This workshop will bring together philosophers of physics and philosophers of biology with the goal of analyzing, from an inter-disciplinary perspective, issues concerning emergence and reduction. Can the behavior of complex biological or physical systems be explained in terms of the behavior of their parts? What explains the universality of power-law behavior? Does the fitness of a specific type reduce to the fitness of the individuals of that type? Do phase transitions represent a challenge for reductionism? Is mass an emergent property? Is the Nagelian an adequate model of inter-theoretic reduction? What is the role that highly idealized models play in scientific explanations? What are the arguments for an ontological pluralist view? Can all sciences be reduced to physics? These are some of the questions that will be addressed in this meeting.
Fundamental physics aims to account for the behavior of nature. Yet, notwithstanding the empirical success of our best physical theories, there remain outstanding philosophical questions about their own foundations. In particular, the jury is still out concerning what are the basic constituents of matter. For instance, there is an ongoing debate about the ontology of Quantum Field Theory, in that it lends itself to either a particle or a field interpretation. Moreover, philosophers of physics disagree on what sort of realism, if any, one should adopt when trying to understand what physics tells us about the world. This workshops explores a number of open problems about the ontology of some of our most successful physical theories.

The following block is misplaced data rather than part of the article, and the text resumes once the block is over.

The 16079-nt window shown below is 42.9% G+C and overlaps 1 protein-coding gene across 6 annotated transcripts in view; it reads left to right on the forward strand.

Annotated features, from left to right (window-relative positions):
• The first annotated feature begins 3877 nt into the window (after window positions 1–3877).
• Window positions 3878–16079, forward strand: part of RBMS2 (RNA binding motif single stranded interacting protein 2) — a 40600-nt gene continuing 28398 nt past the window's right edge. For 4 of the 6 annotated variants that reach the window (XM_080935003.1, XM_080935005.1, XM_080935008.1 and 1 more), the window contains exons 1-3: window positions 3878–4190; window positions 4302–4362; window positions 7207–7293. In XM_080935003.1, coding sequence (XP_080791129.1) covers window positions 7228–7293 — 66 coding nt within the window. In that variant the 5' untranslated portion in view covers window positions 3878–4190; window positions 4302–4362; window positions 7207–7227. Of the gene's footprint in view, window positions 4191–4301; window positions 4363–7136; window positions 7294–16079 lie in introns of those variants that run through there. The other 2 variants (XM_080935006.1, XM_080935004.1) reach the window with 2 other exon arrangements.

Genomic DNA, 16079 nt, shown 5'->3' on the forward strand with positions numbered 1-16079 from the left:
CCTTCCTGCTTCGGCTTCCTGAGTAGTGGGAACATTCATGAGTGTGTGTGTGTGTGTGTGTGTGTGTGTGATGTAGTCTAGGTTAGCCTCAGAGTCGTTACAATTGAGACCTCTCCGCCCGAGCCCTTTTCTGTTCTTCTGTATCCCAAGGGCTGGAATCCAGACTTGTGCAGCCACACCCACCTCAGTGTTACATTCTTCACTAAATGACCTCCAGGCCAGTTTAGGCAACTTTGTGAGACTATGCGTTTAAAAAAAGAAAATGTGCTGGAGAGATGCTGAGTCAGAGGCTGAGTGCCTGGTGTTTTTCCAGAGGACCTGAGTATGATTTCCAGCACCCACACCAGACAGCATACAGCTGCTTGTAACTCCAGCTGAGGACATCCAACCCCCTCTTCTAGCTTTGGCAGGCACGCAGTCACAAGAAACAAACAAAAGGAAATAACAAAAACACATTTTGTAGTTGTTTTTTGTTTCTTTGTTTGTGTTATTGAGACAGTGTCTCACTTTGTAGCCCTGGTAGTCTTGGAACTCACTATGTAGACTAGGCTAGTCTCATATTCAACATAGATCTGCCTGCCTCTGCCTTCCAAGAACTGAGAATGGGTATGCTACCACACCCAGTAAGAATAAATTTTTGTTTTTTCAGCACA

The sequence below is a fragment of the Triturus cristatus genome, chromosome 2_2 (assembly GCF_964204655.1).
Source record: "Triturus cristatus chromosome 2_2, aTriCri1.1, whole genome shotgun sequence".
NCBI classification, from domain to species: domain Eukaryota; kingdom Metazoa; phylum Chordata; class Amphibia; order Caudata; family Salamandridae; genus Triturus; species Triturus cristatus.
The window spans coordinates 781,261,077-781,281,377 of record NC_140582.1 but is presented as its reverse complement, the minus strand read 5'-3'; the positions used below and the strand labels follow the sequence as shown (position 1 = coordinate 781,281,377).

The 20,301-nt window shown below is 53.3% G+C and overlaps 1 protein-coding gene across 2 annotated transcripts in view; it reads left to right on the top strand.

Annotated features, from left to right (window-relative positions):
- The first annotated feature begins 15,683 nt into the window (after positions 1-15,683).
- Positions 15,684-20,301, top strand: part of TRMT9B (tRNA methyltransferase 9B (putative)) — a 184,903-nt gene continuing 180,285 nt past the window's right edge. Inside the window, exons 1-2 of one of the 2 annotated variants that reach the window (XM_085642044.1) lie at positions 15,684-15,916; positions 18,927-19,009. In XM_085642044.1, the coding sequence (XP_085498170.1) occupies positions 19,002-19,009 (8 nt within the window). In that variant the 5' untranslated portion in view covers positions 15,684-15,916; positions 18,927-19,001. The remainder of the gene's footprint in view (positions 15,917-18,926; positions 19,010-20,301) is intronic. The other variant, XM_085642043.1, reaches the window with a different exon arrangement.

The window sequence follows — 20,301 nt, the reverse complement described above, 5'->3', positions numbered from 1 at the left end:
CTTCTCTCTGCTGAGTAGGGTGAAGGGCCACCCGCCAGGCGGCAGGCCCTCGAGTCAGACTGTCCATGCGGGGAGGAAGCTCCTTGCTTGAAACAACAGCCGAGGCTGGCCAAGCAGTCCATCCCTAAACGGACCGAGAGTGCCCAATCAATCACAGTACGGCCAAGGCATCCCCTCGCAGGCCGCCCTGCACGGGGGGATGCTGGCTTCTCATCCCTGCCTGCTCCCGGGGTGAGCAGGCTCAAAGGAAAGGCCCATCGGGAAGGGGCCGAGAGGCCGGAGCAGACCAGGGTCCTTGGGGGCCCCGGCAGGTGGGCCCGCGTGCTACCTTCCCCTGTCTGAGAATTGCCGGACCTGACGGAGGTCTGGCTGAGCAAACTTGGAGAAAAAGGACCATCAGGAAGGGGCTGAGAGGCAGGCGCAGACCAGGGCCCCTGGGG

En este workshop, Daniel Hutto y Erik Myin presentarán los más recientes desarrollos de su programa de enactivismo radical que delinearan en Radicalizing Enactivism (2014). En esta oportunidad, discutirán el "hard problem of content", la percepción, la memoria y la imaginación desde una perspectiva enactivista radical, respondiendo también a las críticas que ha recibido su proyecto. El workshop concluye con un panel de discusión a cargo de Glenda Satne (UAH), Mario Villalobos (Tarapacá-IFICC) y Victor Marques (Universidade Federal do ABC, Brasil).
The event is the continuation of previous events such as Worlds of Entanglement (Brussels 2017), Times of Entanglement (Shanghai 2010) and Einstein Meets Magritte (1995), where some of the world’s most renowned thinkers, such as Zygmunt Bauman, Ilya Prigogine, Francisco Varela, Massimo Marinacci, Alexander Wendt, among others, meet to develop an interdisciplinary dialogue about fundamental issues of science and society.
The symposium is the natural continuation of past events organized by our centre, in particular the “Einstein meets Magritte” conference (1995), and the “Times of Entanglement” symposium (2010), which brought together some of the world’s most renowned thinkers, such as Zygmunt Bauman, Brian Arthur, Ilya Prigogine, Heinz von Foerster, William Calvin, Bas van Fraassen, Bob Edwards, Adolf Grunbaum, Rom Harré, Chris Langton, Constantin Piron, Francisco Varela, Linda Schele, Robert Pirsig, Barbara Hernstein-Smith, John Ziman, among others, to develop an interdisciplinary dialogue about fundamental issues of science and society.
The Center Leo Apostel (CLEA) of the Vrije Universiteit Brussel, and the Institute of Philosophy and Complexity Sciences (IFICC) have joined to launch internationally on the web the series of talks called "Foundations Lectures", held during 1995 and 2010 at the Vrije Universiteit Brussel. Foundational Lectures invite outstanding scholars that are actively engaged in research on the foundations of a particular discipline. The interactive lectures are addressed to a broad, and interdisciplinary audience, and do not require specific knowledge of the field. The new format for the Foundations Lectures will be that of an online-streamed talk presented at a host research institute or university. Attendants from all over the world will be able to ask questions in chat offered by the streaming service. The lecturer chosen for this first Foundations Lecture is Dr. Humberto Maturana hosted by IFICC. Maturana's lecture is entitled "Natural Evolutionary Drift," and will take place on January 20th at 11:00 am (Santiago de Chile time UTC -3).